Horse Art

Art student Jay Rosen, 21, hopes his horse art “Iris” will earn thousands at the Horse Fever auction to be held at Live Oak Plantation in Ocala tonight. Rosen is one of 27 artists chosen to contribute to the event, which will benefit the arts in Marion County.

Suzette Cook, Alligator

[Editor's note: This story has been updated to reflect a correction. Jay Rosen only painted one of the 27 fiberglass horses.]

Jay Rosen was listening to Frank Zappa when he first started painting a horse in his living room last summer.

“First it was Zappa, then it was Miles Davis,” Rosen said. He painted one of 27 fiberglass horses that will be auctioned off tonight in Ocala.

Rosen, a 21-year-old fine arts junior, is the only UF student whose idea was accepted by the jury of Horse Fever. Three-hundred applicants vied for a chance to paint the life-sized horses.

Horse Fever is a nationally recognized auction sponsored by the Marion Cultural Alliance, a nonprofit organization that benefits the arts in Marion County.

Rosen said his sculpture professor suggested he enter the contest, which is the first charity event he has participated in.

According to Laurie Zink, MCA board of directors member and co-chairwoman of Horse Fever, applications came from artists throughout Florida and beyond.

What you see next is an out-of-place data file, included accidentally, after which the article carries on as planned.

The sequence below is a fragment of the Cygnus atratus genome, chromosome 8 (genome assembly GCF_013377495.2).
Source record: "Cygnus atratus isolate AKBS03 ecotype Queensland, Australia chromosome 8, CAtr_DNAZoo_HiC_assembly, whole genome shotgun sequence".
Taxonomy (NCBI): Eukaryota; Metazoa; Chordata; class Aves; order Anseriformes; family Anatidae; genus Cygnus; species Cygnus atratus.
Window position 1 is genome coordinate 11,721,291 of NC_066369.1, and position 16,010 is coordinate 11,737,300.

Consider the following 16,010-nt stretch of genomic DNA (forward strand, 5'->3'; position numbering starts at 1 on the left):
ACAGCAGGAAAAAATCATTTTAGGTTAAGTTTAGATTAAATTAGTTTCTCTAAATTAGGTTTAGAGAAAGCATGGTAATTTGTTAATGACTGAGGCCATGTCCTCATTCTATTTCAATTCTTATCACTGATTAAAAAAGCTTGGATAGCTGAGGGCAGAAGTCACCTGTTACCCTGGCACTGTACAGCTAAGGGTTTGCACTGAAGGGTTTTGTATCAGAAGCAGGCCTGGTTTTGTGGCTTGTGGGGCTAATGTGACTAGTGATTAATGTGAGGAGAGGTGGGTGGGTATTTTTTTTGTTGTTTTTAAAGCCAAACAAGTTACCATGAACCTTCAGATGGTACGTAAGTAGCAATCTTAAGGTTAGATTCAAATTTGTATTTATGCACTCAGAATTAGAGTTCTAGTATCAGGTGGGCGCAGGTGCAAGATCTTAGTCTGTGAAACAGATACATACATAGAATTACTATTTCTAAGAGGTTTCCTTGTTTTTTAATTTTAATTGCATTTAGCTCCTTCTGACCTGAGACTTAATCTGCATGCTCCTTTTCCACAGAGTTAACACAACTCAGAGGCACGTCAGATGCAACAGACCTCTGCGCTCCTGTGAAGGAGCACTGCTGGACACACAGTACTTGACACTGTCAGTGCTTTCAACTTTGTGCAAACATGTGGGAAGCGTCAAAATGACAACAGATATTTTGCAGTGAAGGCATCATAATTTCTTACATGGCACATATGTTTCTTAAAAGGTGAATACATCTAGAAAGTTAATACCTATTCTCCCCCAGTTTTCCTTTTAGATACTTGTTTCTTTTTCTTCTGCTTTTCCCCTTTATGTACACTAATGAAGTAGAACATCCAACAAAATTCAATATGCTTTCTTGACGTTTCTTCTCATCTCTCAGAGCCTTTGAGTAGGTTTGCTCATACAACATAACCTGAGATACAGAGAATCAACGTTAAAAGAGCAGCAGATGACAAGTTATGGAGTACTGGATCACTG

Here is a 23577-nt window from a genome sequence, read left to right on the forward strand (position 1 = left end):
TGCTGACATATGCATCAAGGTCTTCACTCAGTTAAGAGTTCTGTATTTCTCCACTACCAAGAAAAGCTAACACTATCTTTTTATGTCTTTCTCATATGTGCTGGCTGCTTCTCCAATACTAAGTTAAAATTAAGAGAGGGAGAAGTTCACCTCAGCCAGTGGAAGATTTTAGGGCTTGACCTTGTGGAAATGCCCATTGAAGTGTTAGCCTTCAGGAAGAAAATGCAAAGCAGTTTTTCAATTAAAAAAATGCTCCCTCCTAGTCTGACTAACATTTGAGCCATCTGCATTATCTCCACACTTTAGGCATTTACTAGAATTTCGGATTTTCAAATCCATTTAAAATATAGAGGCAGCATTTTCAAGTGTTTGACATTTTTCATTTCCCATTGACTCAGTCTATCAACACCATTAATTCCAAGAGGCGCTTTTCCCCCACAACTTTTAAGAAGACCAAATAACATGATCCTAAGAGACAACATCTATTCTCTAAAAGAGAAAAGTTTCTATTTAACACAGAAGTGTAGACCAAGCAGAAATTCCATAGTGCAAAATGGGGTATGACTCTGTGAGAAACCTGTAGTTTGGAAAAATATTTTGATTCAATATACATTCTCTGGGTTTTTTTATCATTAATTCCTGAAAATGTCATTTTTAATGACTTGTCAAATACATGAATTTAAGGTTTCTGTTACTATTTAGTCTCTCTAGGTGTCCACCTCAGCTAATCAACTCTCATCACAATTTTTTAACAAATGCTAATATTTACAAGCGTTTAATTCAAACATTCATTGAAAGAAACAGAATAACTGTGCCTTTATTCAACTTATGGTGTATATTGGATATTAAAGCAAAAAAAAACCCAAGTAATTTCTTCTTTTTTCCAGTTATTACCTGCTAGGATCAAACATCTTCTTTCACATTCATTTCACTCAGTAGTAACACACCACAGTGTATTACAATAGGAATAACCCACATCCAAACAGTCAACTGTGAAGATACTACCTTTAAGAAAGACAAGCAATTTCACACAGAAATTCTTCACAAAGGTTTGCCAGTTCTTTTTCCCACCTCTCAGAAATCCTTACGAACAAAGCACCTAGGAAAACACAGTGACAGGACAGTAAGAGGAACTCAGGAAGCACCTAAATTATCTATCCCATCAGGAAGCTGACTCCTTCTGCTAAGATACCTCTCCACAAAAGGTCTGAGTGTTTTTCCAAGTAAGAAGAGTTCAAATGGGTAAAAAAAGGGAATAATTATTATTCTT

“The top artists in the state all submitted this time,” she said. “It’s serious art this year because the jury was really looking at a serious art show.”

Zink referred to “Iris” as “The Jackson Pollock” horse because of Rosen’s style. He said he was inspired by Italian Futurism and painters like Georges Seurat — “the way they paint and use energy and color,” Rosen said.

He remembers dancing around the horse, posed with her head down as if grazing in a pasture, and painted for three minutes on each side.

“I’m a drawing major, so I don’t really paint anymore,” he said. “Now I’m working on how light affects our senses and how we perceive the inner world with color.”

Rosen chose her name because, he said, it means “goddess of the rainbow and movement of the wind.”

Ten years ago, the Horse Fever auction netted $800,000, Zink said. This year she expects MCA to exceed its goal of $250,000.

The combined funds will be used to create an endowment that will benefit local art and art schools.

“I would like to see our opening bids at $3,500,” Zink said.

Rosen hopes College of Central Florida will win his horse. He studied there for two years.

“One of the judges from CF said they would like to put it in front of Webber Gallery,” he said. “I learned to paint there, and they said they would like to have my horse since I am an alumnus.”